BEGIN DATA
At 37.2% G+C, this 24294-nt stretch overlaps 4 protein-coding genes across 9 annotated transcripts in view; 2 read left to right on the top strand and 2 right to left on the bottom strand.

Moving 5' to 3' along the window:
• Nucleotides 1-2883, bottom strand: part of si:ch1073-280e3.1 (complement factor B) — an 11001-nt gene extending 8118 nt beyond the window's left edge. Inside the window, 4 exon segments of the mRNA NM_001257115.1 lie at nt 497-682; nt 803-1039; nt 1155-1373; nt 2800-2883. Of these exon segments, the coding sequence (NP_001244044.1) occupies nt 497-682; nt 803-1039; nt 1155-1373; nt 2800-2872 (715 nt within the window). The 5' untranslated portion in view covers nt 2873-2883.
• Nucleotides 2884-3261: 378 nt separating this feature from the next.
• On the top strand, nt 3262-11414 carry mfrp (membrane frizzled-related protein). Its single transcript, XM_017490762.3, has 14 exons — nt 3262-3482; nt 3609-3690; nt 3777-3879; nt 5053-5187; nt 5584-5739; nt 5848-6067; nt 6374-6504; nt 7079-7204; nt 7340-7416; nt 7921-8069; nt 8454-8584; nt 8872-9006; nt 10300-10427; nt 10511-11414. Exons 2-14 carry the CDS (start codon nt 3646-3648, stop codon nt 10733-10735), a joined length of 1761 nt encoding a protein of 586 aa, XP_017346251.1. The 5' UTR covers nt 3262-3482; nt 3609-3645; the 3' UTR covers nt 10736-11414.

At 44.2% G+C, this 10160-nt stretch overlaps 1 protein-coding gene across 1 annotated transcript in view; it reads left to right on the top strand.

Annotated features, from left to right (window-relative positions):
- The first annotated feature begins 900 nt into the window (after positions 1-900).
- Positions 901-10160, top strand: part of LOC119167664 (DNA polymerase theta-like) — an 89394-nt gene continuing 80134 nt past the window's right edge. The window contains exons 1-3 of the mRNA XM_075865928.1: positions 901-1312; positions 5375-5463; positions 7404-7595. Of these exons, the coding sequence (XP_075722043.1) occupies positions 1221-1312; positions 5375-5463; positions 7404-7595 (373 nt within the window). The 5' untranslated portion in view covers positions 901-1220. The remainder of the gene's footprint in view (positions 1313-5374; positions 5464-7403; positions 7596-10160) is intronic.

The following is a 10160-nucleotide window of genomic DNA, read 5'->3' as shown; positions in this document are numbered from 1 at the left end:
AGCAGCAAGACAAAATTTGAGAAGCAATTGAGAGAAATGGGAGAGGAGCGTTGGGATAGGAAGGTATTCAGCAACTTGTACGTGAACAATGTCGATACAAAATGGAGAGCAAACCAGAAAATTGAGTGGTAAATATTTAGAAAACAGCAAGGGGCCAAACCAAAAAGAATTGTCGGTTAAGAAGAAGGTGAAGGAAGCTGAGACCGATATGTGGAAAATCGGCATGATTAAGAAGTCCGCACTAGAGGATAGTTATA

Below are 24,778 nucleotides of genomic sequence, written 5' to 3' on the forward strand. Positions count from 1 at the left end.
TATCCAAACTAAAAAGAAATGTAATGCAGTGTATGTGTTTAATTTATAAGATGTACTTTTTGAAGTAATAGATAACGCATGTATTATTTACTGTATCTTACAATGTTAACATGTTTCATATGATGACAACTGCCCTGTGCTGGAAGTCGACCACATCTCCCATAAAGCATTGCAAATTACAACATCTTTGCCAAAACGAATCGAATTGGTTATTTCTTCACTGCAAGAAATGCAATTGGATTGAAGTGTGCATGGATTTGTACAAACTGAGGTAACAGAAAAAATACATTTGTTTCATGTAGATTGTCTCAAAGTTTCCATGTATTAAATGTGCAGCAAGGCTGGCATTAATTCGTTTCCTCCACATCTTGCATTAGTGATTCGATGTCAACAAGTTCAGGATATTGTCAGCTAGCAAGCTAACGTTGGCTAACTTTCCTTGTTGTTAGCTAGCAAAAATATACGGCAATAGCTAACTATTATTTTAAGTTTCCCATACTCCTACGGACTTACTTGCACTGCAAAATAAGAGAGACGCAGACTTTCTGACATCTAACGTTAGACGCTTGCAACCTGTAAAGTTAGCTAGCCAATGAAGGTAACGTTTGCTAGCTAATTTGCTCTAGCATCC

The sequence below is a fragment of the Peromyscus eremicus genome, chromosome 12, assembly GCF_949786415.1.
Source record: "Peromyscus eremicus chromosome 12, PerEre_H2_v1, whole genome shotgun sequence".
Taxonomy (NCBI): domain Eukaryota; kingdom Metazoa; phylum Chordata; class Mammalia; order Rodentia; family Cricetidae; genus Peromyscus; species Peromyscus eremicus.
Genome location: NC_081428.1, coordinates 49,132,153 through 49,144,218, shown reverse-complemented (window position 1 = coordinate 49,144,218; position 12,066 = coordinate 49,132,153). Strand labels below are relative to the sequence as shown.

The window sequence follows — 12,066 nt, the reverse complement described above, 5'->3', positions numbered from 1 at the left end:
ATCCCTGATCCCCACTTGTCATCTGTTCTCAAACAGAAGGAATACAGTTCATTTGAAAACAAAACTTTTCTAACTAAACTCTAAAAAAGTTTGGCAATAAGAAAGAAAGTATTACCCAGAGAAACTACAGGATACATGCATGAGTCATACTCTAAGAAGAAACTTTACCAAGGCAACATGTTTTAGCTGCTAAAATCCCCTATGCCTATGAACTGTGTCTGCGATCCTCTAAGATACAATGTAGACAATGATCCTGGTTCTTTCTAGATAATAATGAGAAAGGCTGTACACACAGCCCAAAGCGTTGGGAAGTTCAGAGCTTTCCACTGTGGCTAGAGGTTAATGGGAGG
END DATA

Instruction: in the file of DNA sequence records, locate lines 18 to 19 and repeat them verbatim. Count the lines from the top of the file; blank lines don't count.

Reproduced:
The window sequence follows — 12,066 nt, the reverse complement described above, 5'->3', positions numbered from 1 at the left end:
ATCCCTGATCCCCACTTGTCATCTGTTCTCAAACAGAAGGAATACAGTTCATTTGAAAACAAAACTTTTCTAACTAAACTCTAAAAAAGTTTGGCAATAAGAAAGAAAGTATTACCCAGAGAAACTACAGGATACATGCATGAGTCATACTCTAAGAAGAAACTTTACCAAGGCAACATGTTTTAGCTGCTAAAATCCCCTATGCCTATGAACTGTGTCTGCGATCCTCTAAGATACAATGTAGACAATGATCCTGGTTCTTTCTAGATAATAATGAGAAAGGCTGTACACACAGCCCAAAGCGTTGGGAAGTTCAGAGCTTTCCACTGTGGCTAGAGGTTAATGGGAGG